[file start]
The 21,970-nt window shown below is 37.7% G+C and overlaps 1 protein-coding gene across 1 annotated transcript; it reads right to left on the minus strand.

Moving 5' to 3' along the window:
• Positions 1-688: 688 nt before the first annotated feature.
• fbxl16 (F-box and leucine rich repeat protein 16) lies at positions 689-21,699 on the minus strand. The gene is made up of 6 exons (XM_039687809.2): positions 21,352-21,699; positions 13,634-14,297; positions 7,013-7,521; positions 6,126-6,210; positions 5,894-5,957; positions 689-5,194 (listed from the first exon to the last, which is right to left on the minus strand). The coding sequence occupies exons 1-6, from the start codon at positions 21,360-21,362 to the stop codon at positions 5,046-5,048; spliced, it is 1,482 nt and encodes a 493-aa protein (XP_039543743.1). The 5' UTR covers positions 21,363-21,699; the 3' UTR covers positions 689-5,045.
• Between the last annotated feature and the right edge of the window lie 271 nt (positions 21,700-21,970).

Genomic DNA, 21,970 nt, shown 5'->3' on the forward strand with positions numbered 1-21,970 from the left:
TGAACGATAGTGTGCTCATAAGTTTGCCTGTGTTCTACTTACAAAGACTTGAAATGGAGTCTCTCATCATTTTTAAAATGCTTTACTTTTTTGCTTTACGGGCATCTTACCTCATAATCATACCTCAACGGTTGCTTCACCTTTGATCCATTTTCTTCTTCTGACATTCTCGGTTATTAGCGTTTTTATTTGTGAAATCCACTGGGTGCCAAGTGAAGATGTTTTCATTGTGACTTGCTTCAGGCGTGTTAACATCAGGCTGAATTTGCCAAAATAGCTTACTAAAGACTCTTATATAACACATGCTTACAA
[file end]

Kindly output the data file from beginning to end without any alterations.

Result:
The 21,970-nt window shown below is 37.7% G+C and overlaps 1 protein-coding gene across 1 annotated transcript; it reads right to left on the minus strand.

Moving 5' to 3' along the window:
• Positions 1-688: 688 nt before the first annotated feature.
• fbxl16 (F-box and leucine rich repeat protein 16) lies at positions 689-21,699 on the minus strand. The gene is made up of 6 exons (XM_039687809.2): positions 21,352-21,699; positions 13,634-14,297; positions 7,013-7,521; positions 6,126-6,210; positions 5,894-5,957; positions 689-5,194 (listed from the first exon to the last, which is right to left on the minus strand). The coding sequence occupies exons 1-6, from the start codon at positions 21,360-21,362 to the stop codon at positions 5,046-5,048; spliced, it is 1,482 nt and encodes a 493-aa protein (XP_039543743.1). The 5' UTR covers positions 21,363-21,699; the 3' UTR covers positions 689-5,045.
• Between the last annotated feature and the right edge of the window lie 271 nt (positions 21,700-21,970).

Genomic DNA, 21,970 nt, shown 5'->3' on the forward strand with positions numbered 1-21,970 from the left:
TGAACGATAGTGTGCTCATAAGTTTGCCTGTGTTCTACTTACAAAGACTTGAAATGGAGTCTCTCATCATTTTTAAAATGCTTTACTTTTTTGCTTTACGGGCATCTTACCTCATAATCATACCTCAACGGTTGCTTCACCTTTGATCCATTTTCTTCTTCTGACATTCTCGGTTATTAGCGTTTTTATTTGTGAAATCCACTGGGTGCCAAGTGAAGATGTTTTCATTGTGACTTGCTTCAGGCGTGTTAACATCAGGCTGAATTTGCCAAAATAGCTTACTAAAGACTCTTATATAACACATGCTTACAA